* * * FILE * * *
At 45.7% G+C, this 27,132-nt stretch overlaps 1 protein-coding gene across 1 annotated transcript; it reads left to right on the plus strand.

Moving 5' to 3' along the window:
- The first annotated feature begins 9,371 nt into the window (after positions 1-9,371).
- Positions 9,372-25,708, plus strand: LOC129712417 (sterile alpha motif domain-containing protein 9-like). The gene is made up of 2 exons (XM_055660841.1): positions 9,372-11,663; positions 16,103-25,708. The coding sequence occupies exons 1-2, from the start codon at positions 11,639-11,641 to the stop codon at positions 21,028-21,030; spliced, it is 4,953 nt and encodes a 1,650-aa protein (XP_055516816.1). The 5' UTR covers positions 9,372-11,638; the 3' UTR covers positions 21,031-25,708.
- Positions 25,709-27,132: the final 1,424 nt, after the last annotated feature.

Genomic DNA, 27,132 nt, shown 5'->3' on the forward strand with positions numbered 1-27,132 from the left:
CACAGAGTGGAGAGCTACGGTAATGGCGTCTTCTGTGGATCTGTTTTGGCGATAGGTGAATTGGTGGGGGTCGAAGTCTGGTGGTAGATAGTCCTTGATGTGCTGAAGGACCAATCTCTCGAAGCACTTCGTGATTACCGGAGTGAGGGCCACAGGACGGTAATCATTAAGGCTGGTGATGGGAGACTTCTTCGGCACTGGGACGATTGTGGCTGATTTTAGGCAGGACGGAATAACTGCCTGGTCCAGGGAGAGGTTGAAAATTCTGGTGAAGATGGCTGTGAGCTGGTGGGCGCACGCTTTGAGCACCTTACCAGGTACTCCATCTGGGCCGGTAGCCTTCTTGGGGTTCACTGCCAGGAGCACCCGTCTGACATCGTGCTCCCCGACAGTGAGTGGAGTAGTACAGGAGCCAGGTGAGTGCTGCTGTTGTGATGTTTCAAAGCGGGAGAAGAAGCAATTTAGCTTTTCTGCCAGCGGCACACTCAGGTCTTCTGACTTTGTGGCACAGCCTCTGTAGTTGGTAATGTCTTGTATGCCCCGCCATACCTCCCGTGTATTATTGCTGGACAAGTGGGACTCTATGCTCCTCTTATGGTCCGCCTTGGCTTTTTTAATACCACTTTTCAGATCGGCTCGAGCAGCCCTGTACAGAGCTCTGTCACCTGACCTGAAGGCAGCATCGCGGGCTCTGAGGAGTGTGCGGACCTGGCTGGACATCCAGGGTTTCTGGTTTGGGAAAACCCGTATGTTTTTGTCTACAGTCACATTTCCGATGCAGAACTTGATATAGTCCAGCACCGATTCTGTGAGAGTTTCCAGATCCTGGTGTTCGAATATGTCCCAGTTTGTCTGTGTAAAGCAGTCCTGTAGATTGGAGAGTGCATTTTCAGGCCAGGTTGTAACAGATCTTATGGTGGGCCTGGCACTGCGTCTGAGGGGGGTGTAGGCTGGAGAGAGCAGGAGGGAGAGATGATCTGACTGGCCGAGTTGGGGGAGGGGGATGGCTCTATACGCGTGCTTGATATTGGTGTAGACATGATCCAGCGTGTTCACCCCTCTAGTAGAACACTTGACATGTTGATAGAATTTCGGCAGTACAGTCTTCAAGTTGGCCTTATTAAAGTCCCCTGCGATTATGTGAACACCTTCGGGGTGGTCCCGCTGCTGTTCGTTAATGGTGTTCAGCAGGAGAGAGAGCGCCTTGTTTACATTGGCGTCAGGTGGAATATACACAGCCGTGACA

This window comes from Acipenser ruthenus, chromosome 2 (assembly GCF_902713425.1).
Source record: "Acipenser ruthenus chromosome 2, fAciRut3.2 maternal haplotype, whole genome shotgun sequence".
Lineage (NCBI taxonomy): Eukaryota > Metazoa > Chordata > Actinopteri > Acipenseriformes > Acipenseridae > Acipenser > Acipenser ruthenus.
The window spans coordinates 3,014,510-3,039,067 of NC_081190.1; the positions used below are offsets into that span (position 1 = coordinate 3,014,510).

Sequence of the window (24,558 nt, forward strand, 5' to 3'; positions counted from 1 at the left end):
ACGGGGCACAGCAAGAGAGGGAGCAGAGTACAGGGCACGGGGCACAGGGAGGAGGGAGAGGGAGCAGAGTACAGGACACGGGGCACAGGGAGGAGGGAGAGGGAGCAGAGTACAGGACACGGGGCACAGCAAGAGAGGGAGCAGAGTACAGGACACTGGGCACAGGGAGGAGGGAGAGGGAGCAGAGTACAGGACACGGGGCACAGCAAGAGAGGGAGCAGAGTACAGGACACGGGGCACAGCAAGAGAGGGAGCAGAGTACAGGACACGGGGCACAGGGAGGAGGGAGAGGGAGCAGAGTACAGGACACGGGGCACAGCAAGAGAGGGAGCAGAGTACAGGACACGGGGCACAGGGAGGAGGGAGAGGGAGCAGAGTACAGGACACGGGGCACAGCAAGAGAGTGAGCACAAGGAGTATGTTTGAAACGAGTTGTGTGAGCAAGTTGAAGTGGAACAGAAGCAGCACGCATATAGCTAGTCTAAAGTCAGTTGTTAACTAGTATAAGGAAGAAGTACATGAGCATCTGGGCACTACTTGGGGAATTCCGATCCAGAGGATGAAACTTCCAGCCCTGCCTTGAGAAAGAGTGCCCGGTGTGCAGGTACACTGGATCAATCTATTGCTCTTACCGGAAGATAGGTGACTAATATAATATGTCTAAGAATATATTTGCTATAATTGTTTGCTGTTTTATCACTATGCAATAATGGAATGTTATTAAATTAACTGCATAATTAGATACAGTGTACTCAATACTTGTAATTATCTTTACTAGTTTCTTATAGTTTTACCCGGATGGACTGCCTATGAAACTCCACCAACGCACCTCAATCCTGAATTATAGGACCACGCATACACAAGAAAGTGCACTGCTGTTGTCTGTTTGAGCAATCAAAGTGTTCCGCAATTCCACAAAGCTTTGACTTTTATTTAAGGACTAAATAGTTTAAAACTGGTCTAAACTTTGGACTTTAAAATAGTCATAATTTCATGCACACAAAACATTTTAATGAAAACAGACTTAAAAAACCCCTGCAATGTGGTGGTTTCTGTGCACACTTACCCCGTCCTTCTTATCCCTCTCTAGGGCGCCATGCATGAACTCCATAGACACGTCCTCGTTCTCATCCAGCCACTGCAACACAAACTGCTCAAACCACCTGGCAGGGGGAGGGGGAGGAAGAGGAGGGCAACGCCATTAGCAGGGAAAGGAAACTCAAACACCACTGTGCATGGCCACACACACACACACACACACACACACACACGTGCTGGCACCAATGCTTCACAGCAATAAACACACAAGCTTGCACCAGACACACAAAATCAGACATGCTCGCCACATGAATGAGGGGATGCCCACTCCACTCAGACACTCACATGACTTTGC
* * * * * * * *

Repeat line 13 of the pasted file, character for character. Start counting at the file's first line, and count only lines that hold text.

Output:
ACGGGGCACAGCAAGAGAGGGAGCAGAGTACAGGGCACGGGGCACAGGGAGGAGGGAGAGGGAGCAGAGTACAGGACACGGGGCACAGGGAGGAGGGAGAGGGAGCAGAGTACAGGACACGGGGCACAGCAAGAGAGGGAGCAGAGTACAGGACACTGGGCACAGGGAGGAGGGAGAGGGAGCAGAGTACAGGACACGGGGCACAGCAAGAGAGGGAGCAGAGTACAGGACACGGGGCACAGCAAGAGAGGGAGCAGAGTACAGGACACGGGGCACAGGGAGGAGGGAGAGGGAGCAGAGTACAGGACACGGGGCACAGCAAGAGAGGGAGCAGAGTACAGGACACGGGGCACAGGGAGGAGGGAGAGGGAGCAGAGTACAGGACACGGGGCACAGCAAGAGAGTGAGCACAAGGAGTATGTTTGAAACGAGTTGTGTGAGCAAGTTGAAGTGGAACAGAAGCAGCACGCATATAGCTAGTCTAAAGTCAGTTGTTAACTAGTATAAGGAAGAAGTACATGAGCATCTGGGCACTACTTGGGGAATTCCGATCCAGAGGATGAAACTTCCAGCCCTGCCTTGAGAAAGAGTGCCCGGTGTGCAGGTACACTGGATCAATCTATTGCTCTTACCGGAAGATAGGTGACTAATATAATATGTCTAAGAATATATTTGCTATAATTGTTTGCTGTTTTATCACTATGCAATAATGGAATGTTATTAAATTAACTGCATAATTAGATACAGTGTACTCAATACTTGTAATTATCTTTACTAGTTTCTTATAGTTTTACCCGGATGGACTGCCTATGAAACTCCACCAACGCACCTCAATCCTGAATTATAGGACCACGCATACACAAGAAAGTGCACTGCTGTTGTCTGTTTGAGCAATCAAAGTGTTCCGCAATTCCACAAAGCTTTGACTTTTATTTAAGGACTAAATAGTTTAAAACTGGTCTAAACTTTGGACTTTAAAATAGTCATAATTTCATGCACACAAAACATTTTAATGAAAACAGACTTAAAAAACCCCTGCAATGTGGTGGTTTCTGTGCACACTTACCCCGTCCTTCTTATCCCTCTCTAGGGCGCCATGCATGAACTCCATAGACACGTCCTCGTTCTCATCCAGCCACTGCAACACAAACTGCTCAAACCACCTGGCAGGGGGAGGGGGAGGAAGAGGAGGGCAACGCCATTAGCAGGGAAAGGAAACTCAAACACCACTGTGCATGGCCACACACACACACACACACACACACACACACGTGCTGGCACCAATGCTTCACAGCAATAAACACACAAGCTTGCACCAGACACACAAAATCAGACATGCTCGCCACATGAATGAGGGGATGCCCACTCCACTCAGACACTCACATGACTTTGC